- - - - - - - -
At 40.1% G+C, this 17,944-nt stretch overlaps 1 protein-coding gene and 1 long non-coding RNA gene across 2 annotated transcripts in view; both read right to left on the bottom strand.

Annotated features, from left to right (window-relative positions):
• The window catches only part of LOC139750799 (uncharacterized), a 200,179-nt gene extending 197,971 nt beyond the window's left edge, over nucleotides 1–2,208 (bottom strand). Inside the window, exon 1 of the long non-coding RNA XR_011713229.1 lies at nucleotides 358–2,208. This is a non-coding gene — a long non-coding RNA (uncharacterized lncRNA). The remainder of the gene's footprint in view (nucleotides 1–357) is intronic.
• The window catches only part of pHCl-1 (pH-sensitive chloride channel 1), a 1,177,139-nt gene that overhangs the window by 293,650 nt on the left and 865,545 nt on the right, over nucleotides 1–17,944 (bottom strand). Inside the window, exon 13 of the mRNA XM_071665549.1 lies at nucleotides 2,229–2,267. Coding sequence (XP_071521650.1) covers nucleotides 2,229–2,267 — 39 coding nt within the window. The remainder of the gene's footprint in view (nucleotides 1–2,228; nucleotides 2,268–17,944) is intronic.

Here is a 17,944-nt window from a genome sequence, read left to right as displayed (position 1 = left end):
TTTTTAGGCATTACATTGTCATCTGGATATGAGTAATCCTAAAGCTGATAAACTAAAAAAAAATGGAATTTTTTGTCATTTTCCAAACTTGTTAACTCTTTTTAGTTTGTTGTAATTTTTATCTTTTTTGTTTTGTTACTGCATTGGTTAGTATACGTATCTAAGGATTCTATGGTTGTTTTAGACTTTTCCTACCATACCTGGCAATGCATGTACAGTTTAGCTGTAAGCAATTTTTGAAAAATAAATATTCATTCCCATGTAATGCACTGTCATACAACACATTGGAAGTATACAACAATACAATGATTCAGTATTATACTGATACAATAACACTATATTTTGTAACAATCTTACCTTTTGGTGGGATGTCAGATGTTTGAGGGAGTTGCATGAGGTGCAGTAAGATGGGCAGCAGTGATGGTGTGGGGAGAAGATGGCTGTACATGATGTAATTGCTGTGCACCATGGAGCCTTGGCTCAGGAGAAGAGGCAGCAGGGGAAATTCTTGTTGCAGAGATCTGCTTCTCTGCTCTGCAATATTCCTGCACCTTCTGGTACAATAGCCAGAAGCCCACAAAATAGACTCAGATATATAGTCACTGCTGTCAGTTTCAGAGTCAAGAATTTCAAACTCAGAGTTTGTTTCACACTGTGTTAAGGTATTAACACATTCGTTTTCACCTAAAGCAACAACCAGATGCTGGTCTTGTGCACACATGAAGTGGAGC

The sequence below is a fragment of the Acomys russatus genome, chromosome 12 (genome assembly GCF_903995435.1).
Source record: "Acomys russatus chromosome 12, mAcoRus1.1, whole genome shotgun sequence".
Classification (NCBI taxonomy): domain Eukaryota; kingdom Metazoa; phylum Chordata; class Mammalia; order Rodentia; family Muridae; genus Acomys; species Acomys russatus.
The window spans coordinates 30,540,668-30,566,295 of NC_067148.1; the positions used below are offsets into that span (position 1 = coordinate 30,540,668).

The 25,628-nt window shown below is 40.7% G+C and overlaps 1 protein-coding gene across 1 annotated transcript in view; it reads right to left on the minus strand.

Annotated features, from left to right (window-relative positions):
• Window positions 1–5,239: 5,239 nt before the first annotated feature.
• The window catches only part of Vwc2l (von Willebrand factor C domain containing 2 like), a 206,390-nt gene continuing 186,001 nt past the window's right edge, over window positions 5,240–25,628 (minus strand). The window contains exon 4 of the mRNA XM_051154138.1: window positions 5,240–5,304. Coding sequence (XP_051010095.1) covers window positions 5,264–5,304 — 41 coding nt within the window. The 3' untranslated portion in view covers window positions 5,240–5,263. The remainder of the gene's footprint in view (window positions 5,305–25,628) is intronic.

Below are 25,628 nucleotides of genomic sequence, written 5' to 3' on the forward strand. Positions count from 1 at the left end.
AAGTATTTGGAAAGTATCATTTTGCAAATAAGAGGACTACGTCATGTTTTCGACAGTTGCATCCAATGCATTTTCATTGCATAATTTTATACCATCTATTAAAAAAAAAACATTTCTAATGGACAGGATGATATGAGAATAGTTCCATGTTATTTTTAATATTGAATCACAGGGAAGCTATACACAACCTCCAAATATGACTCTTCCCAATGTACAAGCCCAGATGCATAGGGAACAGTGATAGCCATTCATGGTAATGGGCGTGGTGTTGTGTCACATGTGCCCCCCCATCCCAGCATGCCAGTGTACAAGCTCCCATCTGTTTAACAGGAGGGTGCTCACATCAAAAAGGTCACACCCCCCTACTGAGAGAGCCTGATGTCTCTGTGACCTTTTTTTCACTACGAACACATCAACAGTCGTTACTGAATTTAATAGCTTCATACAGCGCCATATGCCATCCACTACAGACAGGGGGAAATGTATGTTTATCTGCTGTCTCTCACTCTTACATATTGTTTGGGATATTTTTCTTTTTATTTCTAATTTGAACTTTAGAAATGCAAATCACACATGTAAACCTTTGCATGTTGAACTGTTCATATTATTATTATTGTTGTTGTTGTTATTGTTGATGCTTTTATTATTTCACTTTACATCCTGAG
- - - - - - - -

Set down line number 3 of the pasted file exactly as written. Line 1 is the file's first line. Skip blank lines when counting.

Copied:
• The window catches only part of LOC139750799 (uncharacterized), a 200,179-nt gene extending 197,971 nt beyond the window's left edge, over nucleotides 1–2,208 (bottom strand). Inside the window, exon 1 of the long non-coding RNA XR_011713229.1 lies at nucleotides 358–2,208. This is a non-coding gene — a long non-coding RNA (uncharacterized lncRNA). The remainder of the gene's footprint in view (nucleotides 1–357) is intronic.